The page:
Loved your post. It included some of my favoruite topics: history, culture and food. It was the Portuguese actually that kicked off the slave trade in West Africa, in Sao Jorge da Mina, as far back as 1472.

Greetings from London.

Geo. said...

Enjoyable post! My great grandfather used to say, most emphatically, "Nunca voltar para Portugal. Passamos fome lá!"
I am glad things have improved.

Jo said...

Forgot to mention - did you ever read the book Shogun. One of the best books ever written in my opinion. Anyway, it's about the English pilot who ended up in Japan and he tells the Japanese about the religious line dividing the world by Papal decree. It's a novel but based on fact. There was an English pilot (Will Adams) from Chatham Who did end up in Japan. There is even a memorial to him in the area.

Inger said...

I went to see the nuns on Black Friday, to shop in their little gift shop. Other than that, my head is spinning after reading this wonderful post. And I'm getting hungry too, we're having stuffed Portobello mushrooms that my friend gave us yesterday. Should be yummy!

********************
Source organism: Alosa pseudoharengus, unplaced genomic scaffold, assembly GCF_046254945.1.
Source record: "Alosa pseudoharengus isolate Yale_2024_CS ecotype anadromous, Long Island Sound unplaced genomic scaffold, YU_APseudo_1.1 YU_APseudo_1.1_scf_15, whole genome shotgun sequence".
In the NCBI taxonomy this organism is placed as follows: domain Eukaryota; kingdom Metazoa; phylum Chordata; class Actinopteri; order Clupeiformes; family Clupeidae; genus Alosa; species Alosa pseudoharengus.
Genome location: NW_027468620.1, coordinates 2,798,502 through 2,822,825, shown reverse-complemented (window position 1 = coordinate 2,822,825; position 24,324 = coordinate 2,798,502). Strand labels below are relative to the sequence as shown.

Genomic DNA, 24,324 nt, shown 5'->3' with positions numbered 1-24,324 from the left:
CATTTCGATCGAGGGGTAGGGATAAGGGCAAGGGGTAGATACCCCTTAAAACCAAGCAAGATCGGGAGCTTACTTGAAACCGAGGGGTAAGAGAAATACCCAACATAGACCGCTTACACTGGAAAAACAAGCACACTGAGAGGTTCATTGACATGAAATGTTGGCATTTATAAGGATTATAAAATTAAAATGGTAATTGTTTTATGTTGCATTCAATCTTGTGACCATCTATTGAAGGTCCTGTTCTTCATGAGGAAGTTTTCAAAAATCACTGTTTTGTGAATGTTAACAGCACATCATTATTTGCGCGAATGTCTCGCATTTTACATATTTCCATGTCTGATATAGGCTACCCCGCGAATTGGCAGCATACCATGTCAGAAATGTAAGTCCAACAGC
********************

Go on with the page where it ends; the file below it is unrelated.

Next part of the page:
Dianne K. Salerni said...

I don't know about wines, but I knew all about the Papal division of the New World and how Brazil ended up speaking Portuguese while the rest of South and Central America spoke Spanish. The Age of Exploration was one of my favorite units to teach in 5th grade. One of things I miss, now that I am retired.

But I do hope you enjoyed your wines!

Author Joshua Hoyt said...

This sounds like an amazing lunch and the picture of the Brazilian grapes reminded me of my stay there over fifteen years ago!

Mark Koopmans said...

Aloha Hilary:)

That was a bloody great food, wine and history lesson... thanks :)

I am *definitely* keeping my eyes out for that Rio Sol Cabernet Sauvignon Shiraz (especially because I love smaller, unique vineyards :)

Am hungry now... must go eat :)

Hilary Melton-Butcher said...

@ Julie - yes the chap was unfortunate .. his poor wife wasn't too happy either .. still we enjoyed ourselves!

@ Beste - thanks so much .. it's good to know the post is encouraging you to enjoy some good food with friends and learn at the same time ..

@ Vanessa - it was a pleasure to vote for you and I hope you win. Good to see you here ..